Mind and body
Photos by Kathy F. Atkinson June 23, 2023
UD engineering assistant professor Joshua Cashaback receives NSF CAREER award to study the connection between decision-making and movement control
From slamming on the brakes when the car in front of you stops suddenly to deftly avoiding a fallen branch on the sidewalk, we are constantly making decisions during motion. But while this type of rapid decision-making is essential for everyday function, it is still not fully understood how the brain and the body seamlessly work in unison to help us successfully navigate an ever-changing world.
Joshua Cashaback, assistant professor in the College of Engineering’s Department of Biomedical Engineering, is studying this interplay between decision-making and movement control as part of his biomechanics research program. Now, thanks to a Faculty Early Career Development Program (CAREER) award from the National Science Foundation (NSF), he and his lab will be delving further into this research area, with the long-term goal of using this knowledge to develop novel neurorehabilitation programs.
Fundamental research toward improving rehabilitation
After completing his doctorate in biomechanics, Cashaback became interested in the brain’s role in controlling movement and went on to complete a postdoc in sensory-motor control of human movement. He joined UD in 2019 and established his research group with the overarching goal of understanding how the body and the brain work together.
“The brain is the organ we know the least about, and it’s the brain that is controlling the biomechanics,” he said. “That’s why my group is studying motor control and learning, because that is an area where there are a lot of open questions. As part of that, we are trying to look at human behavior and infer what the nervous system is doing through movement.”
Cashaback’s research covers a number of themes and topic areas, from understanding how humans acquire new motor skills to how the nervous system reacts to the complex physics of movement in a way that is efficient and stable. His main area of interest is on reaching tasks, and his studies recruit both neurologically intact individuals as well as patients with neurological disorders such as Alzheimer’s and Parkinson’s diseases.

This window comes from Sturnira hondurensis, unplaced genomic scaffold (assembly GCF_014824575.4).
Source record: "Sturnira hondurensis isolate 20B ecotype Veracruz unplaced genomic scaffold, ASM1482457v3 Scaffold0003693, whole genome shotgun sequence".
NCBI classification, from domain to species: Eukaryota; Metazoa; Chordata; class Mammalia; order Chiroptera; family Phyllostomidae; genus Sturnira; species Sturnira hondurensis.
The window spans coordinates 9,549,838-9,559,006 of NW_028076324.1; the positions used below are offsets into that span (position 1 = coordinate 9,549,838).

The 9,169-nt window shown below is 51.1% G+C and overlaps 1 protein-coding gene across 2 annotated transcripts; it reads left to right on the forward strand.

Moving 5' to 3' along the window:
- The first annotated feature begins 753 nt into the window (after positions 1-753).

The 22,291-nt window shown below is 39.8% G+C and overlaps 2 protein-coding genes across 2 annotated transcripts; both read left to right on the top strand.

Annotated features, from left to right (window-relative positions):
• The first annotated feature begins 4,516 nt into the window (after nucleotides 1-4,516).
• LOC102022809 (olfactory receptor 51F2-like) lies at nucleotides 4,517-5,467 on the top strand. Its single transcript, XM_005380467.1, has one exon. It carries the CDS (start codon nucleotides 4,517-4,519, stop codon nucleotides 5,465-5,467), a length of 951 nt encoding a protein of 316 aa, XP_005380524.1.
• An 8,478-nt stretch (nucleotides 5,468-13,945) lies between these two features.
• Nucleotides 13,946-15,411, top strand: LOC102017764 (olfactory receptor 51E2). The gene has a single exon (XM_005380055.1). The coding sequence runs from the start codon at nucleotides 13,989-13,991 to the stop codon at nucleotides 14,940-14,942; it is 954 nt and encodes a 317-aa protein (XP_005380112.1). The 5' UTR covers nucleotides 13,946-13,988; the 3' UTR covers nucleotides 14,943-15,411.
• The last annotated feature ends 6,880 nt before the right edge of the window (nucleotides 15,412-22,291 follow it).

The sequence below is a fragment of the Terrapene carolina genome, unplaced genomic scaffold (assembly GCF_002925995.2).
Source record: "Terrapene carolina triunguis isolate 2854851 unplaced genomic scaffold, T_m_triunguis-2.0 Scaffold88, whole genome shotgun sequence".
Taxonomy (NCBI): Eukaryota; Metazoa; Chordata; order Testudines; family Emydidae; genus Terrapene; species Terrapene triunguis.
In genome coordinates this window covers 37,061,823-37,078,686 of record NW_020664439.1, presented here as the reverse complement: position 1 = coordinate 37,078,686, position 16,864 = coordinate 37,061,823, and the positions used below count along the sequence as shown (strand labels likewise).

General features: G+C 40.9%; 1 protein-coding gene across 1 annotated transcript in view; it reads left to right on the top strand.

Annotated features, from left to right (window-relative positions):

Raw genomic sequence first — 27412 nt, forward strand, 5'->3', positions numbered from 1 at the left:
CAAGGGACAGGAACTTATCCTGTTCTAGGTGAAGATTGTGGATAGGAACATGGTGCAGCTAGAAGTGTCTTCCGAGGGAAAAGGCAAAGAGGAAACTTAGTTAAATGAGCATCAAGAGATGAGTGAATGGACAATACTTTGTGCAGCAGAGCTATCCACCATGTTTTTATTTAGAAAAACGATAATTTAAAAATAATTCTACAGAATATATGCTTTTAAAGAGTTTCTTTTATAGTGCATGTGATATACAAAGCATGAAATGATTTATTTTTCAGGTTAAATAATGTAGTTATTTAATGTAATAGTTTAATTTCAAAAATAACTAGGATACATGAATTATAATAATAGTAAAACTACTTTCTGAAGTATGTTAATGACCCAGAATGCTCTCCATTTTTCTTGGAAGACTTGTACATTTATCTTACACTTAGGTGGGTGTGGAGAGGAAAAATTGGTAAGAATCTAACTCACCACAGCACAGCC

At his lab, located at the Health Sciences Complex on Science, Technology and Advanced Research (STAR) Campus, volunteers complete reaching tasks using a virtual-reality and robotic device that records their movements and reactions. And while his research is largely fundamental, he said, the goal is to use knowledge of how neural and muscular systems work together to help design new rehabilitation strategies for patients with neurological disorders.
“Throughout my career, I’ve always done basic science. The nice thing about working here is that there's a lot of clinician scientists that I've been able to work with, which has expanded my research program,” he said about what attracted him to establish his lab UD.
Decision-making and movement control
Thanks to the five-year, $594,491 award from NSF, Cashaback’s lab will delve further into how decision-making and movement are connected. Cashaback said that what’s innovative about this CAREER award project is its focus on the real-time interplay between decision-making and movement control.
“Other groups have largely done discreet decision-making experiments — a classic example of an experiment is where you have dots on a screen and the individual chooses whether they are moving left or right,” he said. “But those experiments are not really focused on the movement, but primarily the decision. With this CAREER award, we’ll combine both ideas and look at how continuously changing evidence impacts movement in real time.”